The syndrome is most prevalent in people from eastern Asia or the Mediterranean region, with a lower prevalence in Western countries. There is a higher incidence in men. Most often, onset is in the third or fourth decades of life. Although the cause is unknown, it is thought to be secondary to both genetic and environmental factors, through the HLA-B51 allele and a potential unidentified microbial infection, respectively. Differential diagnosis includes chronic aphthous ulcers, herpes simplex virus infection, Sweet syndrome, and inflammatory bowel disease [1].

Treatment depends on clinical manifestations and is most highly indicated with ocular lesions because 25 percent of the patients eventually become blind. Topical mydriatic agents, glucocorticoid drops, prednisone, and methotrexate are given for acute uveitis attacks, depending on the severity. Topical and systemic glucocorticoids and colchicine are used for treatment of mucocutaneous ulcerations and erythema nodosum [1, 3].

Polyarteritis nodosa (PAN) is a multisystem, necrotizing vasculitis of small-and medium-sized muscular arteries. Typically, PAN occurs in men, and the average age of onset is in the fifth decade [6]. Patients can present with muscle wasting, abdominal pain, mononeuritis multiplex, hypertension, orchitis, and congestive heart failure. Approximately 10 percent of cases of PAN are restricted to the skin. Skin lesions are typically painful, dermal or subcutaneous nodules on the lower legs and occasionally on the hands and arms. Histopathologic examination shows panarteritis that involves the small and medium-sized arteries in the dermis-subcutis junction. Clinically, the lesions can be subtle, and 20 percent of patients have concomitant peripheral neuropathy. Cutaneous PAN has been linked to infectious etiologies, such as streptococcus, parvovirus B19, human immunodeficiency virus, and hepatitis B virus infections as well as to inflammatory bowel disease and inferior vena cava thromboses. Treatment is the use of nonsteroidal anti-inflammatory agents and aspirin or high-dose glucocorticoids in more severe disease [7].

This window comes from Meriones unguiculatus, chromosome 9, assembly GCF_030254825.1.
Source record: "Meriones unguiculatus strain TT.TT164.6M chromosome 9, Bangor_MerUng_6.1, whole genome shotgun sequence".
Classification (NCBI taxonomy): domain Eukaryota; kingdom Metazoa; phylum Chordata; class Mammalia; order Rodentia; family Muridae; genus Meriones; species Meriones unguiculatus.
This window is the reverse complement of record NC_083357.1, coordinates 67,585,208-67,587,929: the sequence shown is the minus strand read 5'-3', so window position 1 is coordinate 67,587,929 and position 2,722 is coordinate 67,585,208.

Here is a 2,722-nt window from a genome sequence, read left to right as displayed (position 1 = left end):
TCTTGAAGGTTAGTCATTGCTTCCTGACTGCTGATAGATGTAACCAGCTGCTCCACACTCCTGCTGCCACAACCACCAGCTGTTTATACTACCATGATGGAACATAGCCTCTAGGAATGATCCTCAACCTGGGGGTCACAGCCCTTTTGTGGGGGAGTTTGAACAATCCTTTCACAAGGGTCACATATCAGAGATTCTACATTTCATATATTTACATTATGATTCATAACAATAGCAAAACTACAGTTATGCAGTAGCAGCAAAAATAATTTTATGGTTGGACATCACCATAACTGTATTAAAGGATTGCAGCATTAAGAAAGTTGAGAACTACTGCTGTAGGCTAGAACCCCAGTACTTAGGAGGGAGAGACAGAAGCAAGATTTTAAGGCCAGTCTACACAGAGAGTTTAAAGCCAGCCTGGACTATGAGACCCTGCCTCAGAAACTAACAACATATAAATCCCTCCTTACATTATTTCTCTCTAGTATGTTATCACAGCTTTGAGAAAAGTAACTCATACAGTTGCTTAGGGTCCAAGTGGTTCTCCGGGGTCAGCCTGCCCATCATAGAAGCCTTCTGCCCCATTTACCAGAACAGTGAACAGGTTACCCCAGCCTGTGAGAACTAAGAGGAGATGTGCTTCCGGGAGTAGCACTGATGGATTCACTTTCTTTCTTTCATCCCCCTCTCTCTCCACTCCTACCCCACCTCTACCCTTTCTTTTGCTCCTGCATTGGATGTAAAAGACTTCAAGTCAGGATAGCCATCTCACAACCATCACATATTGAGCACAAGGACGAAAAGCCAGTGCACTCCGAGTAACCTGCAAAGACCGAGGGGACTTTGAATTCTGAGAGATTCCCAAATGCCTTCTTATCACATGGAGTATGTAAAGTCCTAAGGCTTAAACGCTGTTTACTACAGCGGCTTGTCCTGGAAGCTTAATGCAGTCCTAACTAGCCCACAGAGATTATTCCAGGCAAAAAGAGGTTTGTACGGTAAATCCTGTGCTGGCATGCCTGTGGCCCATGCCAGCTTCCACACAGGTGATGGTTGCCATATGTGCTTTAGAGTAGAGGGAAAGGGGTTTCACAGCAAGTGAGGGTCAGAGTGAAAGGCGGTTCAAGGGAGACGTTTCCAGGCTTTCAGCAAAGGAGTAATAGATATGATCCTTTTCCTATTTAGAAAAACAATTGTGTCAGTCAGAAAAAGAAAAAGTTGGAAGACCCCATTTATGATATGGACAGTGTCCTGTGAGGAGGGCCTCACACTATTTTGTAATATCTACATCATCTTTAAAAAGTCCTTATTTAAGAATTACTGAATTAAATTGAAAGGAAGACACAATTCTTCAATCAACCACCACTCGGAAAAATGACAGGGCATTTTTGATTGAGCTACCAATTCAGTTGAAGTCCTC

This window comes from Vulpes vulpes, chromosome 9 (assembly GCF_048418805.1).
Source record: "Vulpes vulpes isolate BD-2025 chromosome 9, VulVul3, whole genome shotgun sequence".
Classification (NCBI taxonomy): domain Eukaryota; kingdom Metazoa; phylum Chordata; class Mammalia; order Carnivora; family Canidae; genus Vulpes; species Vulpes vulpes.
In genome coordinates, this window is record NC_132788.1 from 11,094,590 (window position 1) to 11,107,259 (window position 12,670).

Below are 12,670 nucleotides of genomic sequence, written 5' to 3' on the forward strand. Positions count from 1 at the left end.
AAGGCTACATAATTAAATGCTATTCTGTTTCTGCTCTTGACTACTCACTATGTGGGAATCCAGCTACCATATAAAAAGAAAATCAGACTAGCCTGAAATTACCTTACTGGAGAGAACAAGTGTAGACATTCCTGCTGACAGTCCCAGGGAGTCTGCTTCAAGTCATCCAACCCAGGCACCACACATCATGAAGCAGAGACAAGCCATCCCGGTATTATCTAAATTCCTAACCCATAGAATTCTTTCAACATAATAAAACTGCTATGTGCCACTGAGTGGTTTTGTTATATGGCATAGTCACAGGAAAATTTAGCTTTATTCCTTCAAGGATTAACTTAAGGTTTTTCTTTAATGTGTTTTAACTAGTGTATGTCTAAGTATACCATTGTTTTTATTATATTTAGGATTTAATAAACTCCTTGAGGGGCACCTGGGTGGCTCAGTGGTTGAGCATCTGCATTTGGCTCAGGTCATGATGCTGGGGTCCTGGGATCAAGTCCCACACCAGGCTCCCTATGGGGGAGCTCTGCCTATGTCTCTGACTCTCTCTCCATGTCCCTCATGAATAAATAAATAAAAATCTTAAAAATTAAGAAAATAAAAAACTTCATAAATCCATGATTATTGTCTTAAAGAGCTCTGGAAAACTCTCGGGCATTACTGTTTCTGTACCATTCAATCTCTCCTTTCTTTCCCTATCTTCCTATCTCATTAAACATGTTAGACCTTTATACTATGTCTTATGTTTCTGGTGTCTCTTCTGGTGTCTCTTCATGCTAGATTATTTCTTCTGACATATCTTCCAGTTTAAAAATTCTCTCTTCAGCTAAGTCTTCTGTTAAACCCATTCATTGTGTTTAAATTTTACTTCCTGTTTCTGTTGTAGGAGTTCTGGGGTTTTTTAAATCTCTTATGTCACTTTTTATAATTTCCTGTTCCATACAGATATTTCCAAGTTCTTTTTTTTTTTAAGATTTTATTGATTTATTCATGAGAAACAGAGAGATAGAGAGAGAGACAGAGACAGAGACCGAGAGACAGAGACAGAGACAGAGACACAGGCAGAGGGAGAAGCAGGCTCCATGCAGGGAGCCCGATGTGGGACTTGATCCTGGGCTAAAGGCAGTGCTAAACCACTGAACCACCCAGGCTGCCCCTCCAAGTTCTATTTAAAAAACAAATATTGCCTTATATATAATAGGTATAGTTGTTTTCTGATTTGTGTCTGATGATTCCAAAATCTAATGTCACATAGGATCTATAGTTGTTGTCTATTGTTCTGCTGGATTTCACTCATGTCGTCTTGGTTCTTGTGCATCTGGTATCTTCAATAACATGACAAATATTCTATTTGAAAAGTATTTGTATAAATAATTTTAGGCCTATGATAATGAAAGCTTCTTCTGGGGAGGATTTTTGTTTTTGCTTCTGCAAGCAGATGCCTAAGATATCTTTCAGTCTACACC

There are case reports of the rare coexistence of Behçet disease and cutaneous polyarteritis-nodosa-like lesions. These polyarteritis-nodosa-like lesions have not been included in the diagnostic criteria, but it has been suggested that they may actually be a distinct manifestation of Behçet disease [8, 9].

References

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2. Jorizzo JL, et al. Mucocutaneous criteria for the diagnosis of Behcet's disease: an analysis of clinicopathologic data from multiple international centers. J Am Acad Dermatol 1995;32:968

3. Balabanova M, et al. A study of the cutaneous manifestations of Behcet's disease in patients from the United States. J Am Acad Dermatol 1999;41:540

4. Mangelsdorf HC, et al. Behcet's disease: report of twenty-five patients from the United States with prominent mucocutaneous involvement. J Am Acad Dermatol 1996;34:745

5. Chen K, et al. Cutaneous vasculitis in Behcet's disease: a clinical and histopathologic study of 20 patients. J Am Acad Dermatol 1997;36:689

6. Jennette JC, Falk RJ. Small-vessel vasculitis. N Engl J Med 1997;337:1512

7. Fiorentino, DF. Cutaneous vasculitis. J Am Acad Dermatol 2003;48:311

8. Vikas A, et al. Behcet's disease with relapsing cutaneous polyarteritis-nodosa-like lesions, responsive to oral cyclosporine therapy. Dermatology Online J 2003;9:9

9. Liao YH, et al. Behcet's disease with cutaneous changes resembling polyarteritis nodosa. Br J Dermatol 1999;140:368